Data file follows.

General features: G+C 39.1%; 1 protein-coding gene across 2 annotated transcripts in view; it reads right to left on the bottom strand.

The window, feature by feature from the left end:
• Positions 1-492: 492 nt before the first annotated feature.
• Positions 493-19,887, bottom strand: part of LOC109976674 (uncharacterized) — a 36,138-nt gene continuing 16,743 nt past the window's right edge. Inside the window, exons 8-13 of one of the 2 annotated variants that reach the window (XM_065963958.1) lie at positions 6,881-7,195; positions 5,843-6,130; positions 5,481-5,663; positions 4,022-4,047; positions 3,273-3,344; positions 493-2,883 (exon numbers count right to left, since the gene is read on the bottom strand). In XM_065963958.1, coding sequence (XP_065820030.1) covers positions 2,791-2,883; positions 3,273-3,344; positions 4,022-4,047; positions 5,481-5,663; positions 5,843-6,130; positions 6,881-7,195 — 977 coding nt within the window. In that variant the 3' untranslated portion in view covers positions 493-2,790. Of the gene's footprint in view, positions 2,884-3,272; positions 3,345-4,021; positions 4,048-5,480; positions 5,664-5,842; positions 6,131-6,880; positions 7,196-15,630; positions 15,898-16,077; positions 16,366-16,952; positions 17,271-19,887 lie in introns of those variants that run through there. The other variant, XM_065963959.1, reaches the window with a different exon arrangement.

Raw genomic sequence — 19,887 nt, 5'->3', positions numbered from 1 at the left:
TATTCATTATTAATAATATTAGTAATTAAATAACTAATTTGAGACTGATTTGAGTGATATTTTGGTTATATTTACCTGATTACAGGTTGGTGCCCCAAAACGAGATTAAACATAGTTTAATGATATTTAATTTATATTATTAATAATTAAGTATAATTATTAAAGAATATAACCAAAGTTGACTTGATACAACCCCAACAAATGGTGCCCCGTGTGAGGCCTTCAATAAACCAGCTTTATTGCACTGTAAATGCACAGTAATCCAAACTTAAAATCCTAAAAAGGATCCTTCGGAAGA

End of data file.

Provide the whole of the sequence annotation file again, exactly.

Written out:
General features: G+C 39.1%; 1 protein-coding gene across 2 annotated transcripts in view; it reads right to left on the bottom strand.

The window, feature by feature from the left end:
• Positions 1-492: 492 nt before the first annotated feature.
• Positions 493-19,887, bottom strand: part of LOC109976674 (uncharacterized) — a 36,138-nt gene continuing 16,743 nt past the window's right edge. Inside the window, exons 8-13 of one of the 2 annotated variants that reach the window (XM_065963958.1) lie at positions 6,881-7,195; positions 5,843-6,130; positions 5,481-5,663; positions 4,022-4,047; positions 3,273-3,344; positions 493-2,883 (exon numbers count right to left, since the gene is read on the bottom strand). In XM_065963958.1, coding sequence (XP_065820030.1) covers positions 2,791-2,883; positions 3,273-3,344; positions 4,022-4,047; positions 5,481-5,663; positions 5,843-6,130; positions 6,881-7,195 — 977 coding nt within the window. In that variant the 3' untranslated portion in view covers positions 493-2,790. Of the gene's footprint in view, positions 2,884-3,272; positions 3,345-4,021; positions 4,048-5,480; positions 5,664-5,842; positions 6,131-6,880; positions 7,196-15,630; positions 15,898-16,077; positions 16,366-16,952; positions 17,271-19,887 lie in introns of those variants that run through there. The other variant, XM_065963959.1, reaches the window with a different exon arrangement.

Raw genomic sequence — 19,887 nt, 5'->3', positions numbered from 1 at the left:
TATTCATTATTAATAATATTAGTAATTAAATAACTAATTTGAGACTGATTTGAGTGATATTTTGGTTATATTTACCTGATTACAGGTTGGTGCCCCAAAACGAGATTAAACATAGTTTAATGATATTTAATTTATATTATTAATAATTAAGTATAATTATTAAAGAATATAACCAAAGTTGACTTGATACAACCCCAACAAATGGTGCCCCGTGTGAGGCCTTCAATAAACCAGCTTTATTGCACTGTAAATGCACAGTAATCCAAACTTAAAATCCTAAAAAGGATCCTTCGGAAGA